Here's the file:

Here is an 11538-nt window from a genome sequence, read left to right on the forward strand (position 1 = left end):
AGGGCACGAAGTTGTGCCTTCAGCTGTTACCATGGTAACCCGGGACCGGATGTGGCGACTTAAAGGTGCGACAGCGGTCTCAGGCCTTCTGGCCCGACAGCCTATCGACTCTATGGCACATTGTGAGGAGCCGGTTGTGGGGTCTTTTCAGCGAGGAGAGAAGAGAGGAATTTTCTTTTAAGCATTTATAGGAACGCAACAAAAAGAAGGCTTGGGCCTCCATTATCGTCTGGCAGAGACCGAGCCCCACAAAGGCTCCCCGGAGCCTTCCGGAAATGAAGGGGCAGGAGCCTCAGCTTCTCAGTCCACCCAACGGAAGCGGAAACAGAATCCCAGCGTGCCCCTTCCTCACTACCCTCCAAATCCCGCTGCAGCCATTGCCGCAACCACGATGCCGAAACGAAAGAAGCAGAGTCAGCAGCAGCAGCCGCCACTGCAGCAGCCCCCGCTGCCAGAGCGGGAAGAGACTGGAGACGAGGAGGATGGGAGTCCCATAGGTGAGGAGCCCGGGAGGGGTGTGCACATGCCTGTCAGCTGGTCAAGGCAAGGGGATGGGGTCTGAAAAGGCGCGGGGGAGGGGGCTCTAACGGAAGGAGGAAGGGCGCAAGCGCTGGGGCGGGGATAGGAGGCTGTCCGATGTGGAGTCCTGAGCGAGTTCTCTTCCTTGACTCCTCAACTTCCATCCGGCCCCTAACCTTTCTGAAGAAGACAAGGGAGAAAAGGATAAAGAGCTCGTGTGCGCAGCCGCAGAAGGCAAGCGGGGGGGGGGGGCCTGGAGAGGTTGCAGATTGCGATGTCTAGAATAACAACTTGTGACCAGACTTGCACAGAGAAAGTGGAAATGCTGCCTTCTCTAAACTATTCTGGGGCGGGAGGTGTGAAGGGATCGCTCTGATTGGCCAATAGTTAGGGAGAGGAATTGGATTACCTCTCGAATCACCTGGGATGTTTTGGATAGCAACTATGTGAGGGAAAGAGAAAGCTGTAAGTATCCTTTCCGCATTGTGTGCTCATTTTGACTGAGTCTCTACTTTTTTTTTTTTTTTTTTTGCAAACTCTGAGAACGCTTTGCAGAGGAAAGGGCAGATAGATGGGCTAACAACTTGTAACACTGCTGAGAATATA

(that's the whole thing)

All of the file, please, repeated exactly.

Here is an 11538-nt window from a genome sequence, read left to right on the forward strand (position 1 = left end):
AGGGCACGAAGTTGTGCCTTCAGCTGTTACCATGGTAACCCGGGACCGGATGTGGCGACTTAAAGGTGCGACAGCGGTCTCAGGCCTTCTGGCCCGACAGCCTATCGACTCTATGGCACATTGTGAGGAGCCGGTTGTGGGGTCTTTTCAGCGAGGAGAGAAGAGAGGAATTTTCTTTTAAGCATTTATAGGAACGCAACAAAAAGAAGGCTTGGGCCTCCATTATCGTCTGGCAGAGACCGAGCCCCACAAAGGCTCCCCGGAGCCTTCCGGAAATGAAGGGGCAGGAGCCTCAGCTTCTCAGTCCACCCAACGGAAGCGGAAACAGAATCCCAGCGTGCCCCTTCCTCACTACCCTCCAAATCCCGCTGCAGCCATTGCCGCAACCACGATGCCGAAACGAAAGAAGCAGAGTCAGCAGCAGCAGCCGCCACTGCAGCAGCCCCCGCTGCCAGAGCGGGAAGAGACTGGAGACGAGGAGGATGGGAGTCCCATAGGTGAGGAGCCCGGGAGGGGTGTGCACATGCCTGTCAGCTGGTCAAGGCAAGGGGATGGGGTCTGAAAAGGCGCGGGGGAGGGGGCTCTAACGGAAGGAGGAAGGGCGCAAGCGCTGGGGCGGGGATAGGAGGCTGTCCGATGTGGAGTCCTGAGCGAGTTCTCTTCCTTGACTCCTCAACTTCCATCCGGCCCCTAACCTTTCTGAAGAAGACAAGGGAGAAAAGGATAAAGAGCTCGTGTGCGCAGCCGCAGAAGGCAAGCGGGGGGGGGGGGCCTGGAGAGGTTGCAGATTGCGATGTCTAGAATAACAACTTGTGACCAGACTTGCACAGAGAAAGTGGAAATGCTGCCTTCTCTAAACTATTCTGGGGCGGGAGGTGTGAAGGGATCGCTCTGATTGGCCAATAGTTAGGGAGAGGAATTGGATTACCTCTCGAATCACCTGGGATGTTTTGGATAGCAACTATGTGAGGGAAAGAGAAAGCTGTAAGTATCCTTTCCGCATTGTGTGCTCATTTTGACTGAGTCTCTACTTTTTTTTTTTTTTTTTTTGCAAACTCTGAGAACGCTTTGCAGAGGAAAGGGCAGATAGATGGGCTAACAACTTGTAACACTGCTGAGAATATA